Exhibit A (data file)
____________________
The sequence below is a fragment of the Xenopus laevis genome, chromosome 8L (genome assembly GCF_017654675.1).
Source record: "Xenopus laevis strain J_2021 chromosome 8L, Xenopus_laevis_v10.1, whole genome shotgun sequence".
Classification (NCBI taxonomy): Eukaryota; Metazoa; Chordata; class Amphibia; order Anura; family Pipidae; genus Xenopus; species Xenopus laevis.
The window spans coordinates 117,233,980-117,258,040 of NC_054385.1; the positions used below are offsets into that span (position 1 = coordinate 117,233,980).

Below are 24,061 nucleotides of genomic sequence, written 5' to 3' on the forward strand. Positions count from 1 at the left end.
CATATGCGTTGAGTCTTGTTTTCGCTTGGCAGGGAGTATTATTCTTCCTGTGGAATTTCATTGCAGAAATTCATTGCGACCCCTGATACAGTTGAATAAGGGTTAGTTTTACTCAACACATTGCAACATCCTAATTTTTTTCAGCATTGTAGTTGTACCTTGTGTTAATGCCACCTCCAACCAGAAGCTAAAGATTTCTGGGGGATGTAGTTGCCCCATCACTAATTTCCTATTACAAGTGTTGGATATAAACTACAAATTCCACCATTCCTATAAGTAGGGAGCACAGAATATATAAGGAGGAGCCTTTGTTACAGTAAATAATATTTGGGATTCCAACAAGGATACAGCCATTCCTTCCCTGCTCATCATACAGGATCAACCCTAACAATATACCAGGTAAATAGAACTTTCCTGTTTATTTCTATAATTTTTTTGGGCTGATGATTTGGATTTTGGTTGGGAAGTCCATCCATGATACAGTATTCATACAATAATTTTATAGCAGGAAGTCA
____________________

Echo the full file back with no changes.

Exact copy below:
The sequence below is a fragment of the Xenopus laevis genome, chromosome 8L (genome assembly GCF_017654675.1).
Source record: "Xenopus laevis strain J_2021 chromosome 8L, Xenopus_laevis_v10.1, whole genome shotgun sequence".
Classification (NCBI taxonomy): Eukaryota; Metazoa; Chordata; class Amphibia; order Anura; family Pipidae; genus Xenopus; species Xenopus laevis.
The window spans coordinates 117,233,980-117,258,040 of NC_054385.1; the positions used below are offsets into that span (position 1 = coordinate 117,233,980).

Below are 24,061 nucleotides of genomic sequence, written 5' to 3' on the forward strand. Positions count from 1 at the left end.
CATATGCGTTGAGTCTTGTTTTCGCTTGGCAGGGAGTATTATTCTTCCTGTGGAATTTCATTGCAGAAATTCATTGCGACCCCTGATACAGTTGAATAAGGGTTAGTTTTACTCAACACATTGCAACATCCTAATTTTTTTCAGCATTGTAGTTGTACCTTGTGTTAATGCCACCTCCAACCAGAAGCTAAAGATTTCTGGGGGATGTAGTTGCCCCATCACTAATTTCCTATTACAAGTGTTGGATATAAACTACAAATTCCACCATTCCTATAAGTAGGGAGCACAGAATATATAAGGAGGAGCCTTTGTTACAGTAAATAATATTTGGGATTCCAACAAGGATACAGCCATTCCTTCCCTGCTCATCATACAGGATCAACCCTAACAATATACCAGGTAAATAGAACTTTCCTGTTTATTTCTATAATTTTTTTGGGCTGATGATTTGGATTTTGGTTGGGAAGTCCATCCATGATACAGTATTCATACAATAATTTTATAGCAGGAAGTCA